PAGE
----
Calls for a gull cull: kneejerk or necessary?
A spate of aggressive seagull incidents has sparked calls for a cull but is it the most effective way to tackle problems with wildlife?
SEAGULLS have been getting a lot of bad press lately – stealing food, killing small dogs, and even scaring off construction workers! But are calls for a cull justified?
These pretty hefty birds appear to have lost the run of themselves, causing problems on both sides of the Irish Sea.
In the Republic, Senator Denis O'Donovan has demanded a cull of the “vicious” birds, claiming they are “endangering” children as they seek food on land rather than at sea, and even killing lambs and rabbits.
Prime Minister David Cameron has spoken about “aggressive” seagulls after they killed a dog in Cornwall and a pet tortoise in Liskeard, suggesting that a “big conversation” was needed to resolve the issue of seagulls, which are protected by law. And gulls recently struck in Belfast, where plans to erect fencing on York Lane were put on hold after construction workers were forced to duck to avoid low-flying birds.
The dictionary defines the word ‘cull' as the reduction of the population of (a wild animal) by selective slaughter. Gulls are not unique. Other wildlife targeted by calls for culling, or actual culls, have included urban foxes, badgers, pine martens, hen harriers, deer and grey squirrels.
The topic tends to polarise opinion; however, Conor McKinney of Ulster Wildlife believes that each case must be treated individually before any decision on culling is made by authorities. The living landscapes manager is vehemently opposed to the idea of culling seagulls but says there are cases where one of the factors considered in any case should be the health of the local ecosystem.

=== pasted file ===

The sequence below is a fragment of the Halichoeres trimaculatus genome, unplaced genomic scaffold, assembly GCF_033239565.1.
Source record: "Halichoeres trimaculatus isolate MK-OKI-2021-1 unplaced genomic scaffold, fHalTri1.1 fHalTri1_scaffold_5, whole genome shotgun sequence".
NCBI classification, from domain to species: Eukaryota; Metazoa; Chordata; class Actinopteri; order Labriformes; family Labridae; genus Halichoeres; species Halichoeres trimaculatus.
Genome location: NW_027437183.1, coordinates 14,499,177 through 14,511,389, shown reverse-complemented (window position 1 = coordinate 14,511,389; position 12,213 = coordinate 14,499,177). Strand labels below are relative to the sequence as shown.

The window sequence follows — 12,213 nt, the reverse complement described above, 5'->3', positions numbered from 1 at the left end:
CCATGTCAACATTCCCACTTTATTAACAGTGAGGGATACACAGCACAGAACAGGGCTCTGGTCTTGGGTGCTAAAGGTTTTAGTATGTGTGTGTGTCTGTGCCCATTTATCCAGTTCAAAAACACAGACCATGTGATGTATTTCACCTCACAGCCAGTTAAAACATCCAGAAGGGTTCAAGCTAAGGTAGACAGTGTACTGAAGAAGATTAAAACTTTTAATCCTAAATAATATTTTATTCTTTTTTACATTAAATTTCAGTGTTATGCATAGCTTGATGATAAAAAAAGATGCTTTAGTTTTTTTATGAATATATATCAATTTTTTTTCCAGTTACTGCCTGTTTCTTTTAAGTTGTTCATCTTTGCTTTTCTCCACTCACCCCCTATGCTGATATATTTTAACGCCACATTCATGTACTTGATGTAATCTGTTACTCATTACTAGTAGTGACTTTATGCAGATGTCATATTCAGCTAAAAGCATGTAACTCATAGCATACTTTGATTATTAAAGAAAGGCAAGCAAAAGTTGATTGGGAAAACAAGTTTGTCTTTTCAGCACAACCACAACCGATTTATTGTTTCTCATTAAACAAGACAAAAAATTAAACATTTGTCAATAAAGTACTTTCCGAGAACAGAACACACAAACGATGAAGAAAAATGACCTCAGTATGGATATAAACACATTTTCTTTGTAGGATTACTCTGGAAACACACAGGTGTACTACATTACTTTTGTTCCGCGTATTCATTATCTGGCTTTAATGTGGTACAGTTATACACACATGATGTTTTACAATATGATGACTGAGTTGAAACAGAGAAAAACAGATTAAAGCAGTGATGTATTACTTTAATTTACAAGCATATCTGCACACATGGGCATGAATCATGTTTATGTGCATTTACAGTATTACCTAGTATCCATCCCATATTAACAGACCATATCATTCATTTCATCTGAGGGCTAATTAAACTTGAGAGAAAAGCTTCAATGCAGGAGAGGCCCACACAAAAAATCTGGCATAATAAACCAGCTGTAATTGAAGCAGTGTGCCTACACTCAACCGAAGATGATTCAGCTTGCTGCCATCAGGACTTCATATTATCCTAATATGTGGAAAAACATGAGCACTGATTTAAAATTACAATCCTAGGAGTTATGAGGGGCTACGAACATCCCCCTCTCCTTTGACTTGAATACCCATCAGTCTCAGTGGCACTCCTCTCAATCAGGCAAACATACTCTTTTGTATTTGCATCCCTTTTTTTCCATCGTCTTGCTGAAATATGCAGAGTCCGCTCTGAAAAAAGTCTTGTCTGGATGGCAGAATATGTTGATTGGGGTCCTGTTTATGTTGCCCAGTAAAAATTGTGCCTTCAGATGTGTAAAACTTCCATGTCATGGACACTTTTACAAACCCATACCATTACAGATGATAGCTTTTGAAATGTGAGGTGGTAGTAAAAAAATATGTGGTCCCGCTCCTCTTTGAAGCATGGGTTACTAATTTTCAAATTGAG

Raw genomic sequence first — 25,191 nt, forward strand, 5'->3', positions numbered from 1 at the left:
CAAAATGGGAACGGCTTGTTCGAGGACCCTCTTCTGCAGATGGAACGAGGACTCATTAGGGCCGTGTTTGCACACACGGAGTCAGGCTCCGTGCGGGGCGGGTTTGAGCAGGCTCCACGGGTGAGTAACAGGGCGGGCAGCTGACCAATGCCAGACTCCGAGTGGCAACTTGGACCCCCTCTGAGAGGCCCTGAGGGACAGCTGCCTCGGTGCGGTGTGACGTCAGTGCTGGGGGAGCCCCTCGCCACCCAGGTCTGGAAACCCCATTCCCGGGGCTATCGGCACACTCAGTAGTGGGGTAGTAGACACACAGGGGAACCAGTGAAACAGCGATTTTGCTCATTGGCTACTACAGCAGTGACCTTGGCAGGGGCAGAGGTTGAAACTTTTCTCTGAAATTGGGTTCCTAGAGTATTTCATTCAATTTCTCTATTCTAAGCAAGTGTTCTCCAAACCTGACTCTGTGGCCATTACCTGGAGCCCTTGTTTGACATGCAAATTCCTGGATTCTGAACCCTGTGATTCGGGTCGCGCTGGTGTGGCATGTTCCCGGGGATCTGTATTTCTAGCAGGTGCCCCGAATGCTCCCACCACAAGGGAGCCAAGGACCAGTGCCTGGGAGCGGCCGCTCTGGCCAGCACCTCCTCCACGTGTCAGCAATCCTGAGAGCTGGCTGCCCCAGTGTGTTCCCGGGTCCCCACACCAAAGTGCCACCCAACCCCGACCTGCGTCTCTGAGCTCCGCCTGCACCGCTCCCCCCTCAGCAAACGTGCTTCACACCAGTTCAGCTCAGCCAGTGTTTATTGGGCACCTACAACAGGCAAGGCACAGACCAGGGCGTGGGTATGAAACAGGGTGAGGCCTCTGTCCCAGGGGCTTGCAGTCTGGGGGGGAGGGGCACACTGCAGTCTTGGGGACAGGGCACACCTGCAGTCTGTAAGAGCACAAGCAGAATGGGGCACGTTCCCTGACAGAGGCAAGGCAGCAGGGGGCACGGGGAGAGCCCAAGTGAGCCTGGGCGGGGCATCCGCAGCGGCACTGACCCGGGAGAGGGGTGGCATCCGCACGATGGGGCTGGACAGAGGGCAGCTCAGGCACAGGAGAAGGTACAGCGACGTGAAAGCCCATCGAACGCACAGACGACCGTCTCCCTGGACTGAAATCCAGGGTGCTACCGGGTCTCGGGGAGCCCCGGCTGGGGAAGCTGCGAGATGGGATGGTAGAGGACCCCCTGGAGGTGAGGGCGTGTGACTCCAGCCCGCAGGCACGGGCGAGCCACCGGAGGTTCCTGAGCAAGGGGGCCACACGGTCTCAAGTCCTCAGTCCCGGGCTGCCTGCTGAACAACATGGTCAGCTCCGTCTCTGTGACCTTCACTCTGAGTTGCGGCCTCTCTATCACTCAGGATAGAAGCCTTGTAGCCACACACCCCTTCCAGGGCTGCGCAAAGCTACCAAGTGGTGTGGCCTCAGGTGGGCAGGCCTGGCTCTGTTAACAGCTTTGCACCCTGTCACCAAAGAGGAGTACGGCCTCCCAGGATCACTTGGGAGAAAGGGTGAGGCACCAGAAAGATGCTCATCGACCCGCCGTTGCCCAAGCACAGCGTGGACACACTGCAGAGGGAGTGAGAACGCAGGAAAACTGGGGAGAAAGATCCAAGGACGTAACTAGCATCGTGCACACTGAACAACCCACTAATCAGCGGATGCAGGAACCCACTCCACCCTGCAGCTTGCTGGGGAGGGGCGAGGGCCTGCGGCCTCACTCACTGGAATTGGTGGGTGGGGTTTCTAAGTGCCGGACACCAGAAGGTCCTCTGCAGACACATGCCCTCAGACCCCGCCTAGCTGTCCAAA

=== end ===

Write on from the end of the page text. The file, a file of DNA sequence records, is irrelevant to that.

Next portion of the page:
“We are generally devoid of any type of apex predator like wolves or lynx [in Ireland],” he says. There is evidence that lynx lived on the island – bones discovered in Kilgreany Cave, Co Waterford, are almost 9,000 years old – while many believe that the last wolf was killed in Co Carlow in 1786.
Without those kinds of large predators, species like deer tend to thrive, stripping bark from trees and destroying saplings needed for woodland regrowth. Conor believes that deer numbers in counties Fermanagh and Tyrone “need to be managed” to limit the amount of damage done to the environment.
He also points to the grey squirrel, an invasive species which thrives at the expense of its red cousin and can spread disease and parasites, strip tree bark and eat acorns before they have the chance to germinate.
Conor says that any decision to cull a species must be based on scientific evidence and that species' potential negative impact on the “health of the wider eco-system”. What appears certain is that culling should not be treated as a quick-fix solution.
Meanwhile, Amy Colvin of RSPB NI warns against a knee-jerk reaction to the gull drama, saying it's a perennial issue that occurs during the nesting season and because gulls are being driven into urban areas by over-fishing and humans' litter habits.
Amy says that we need to have a conversation about how human actions are contributing to issues regarding species that lead to calls for culls.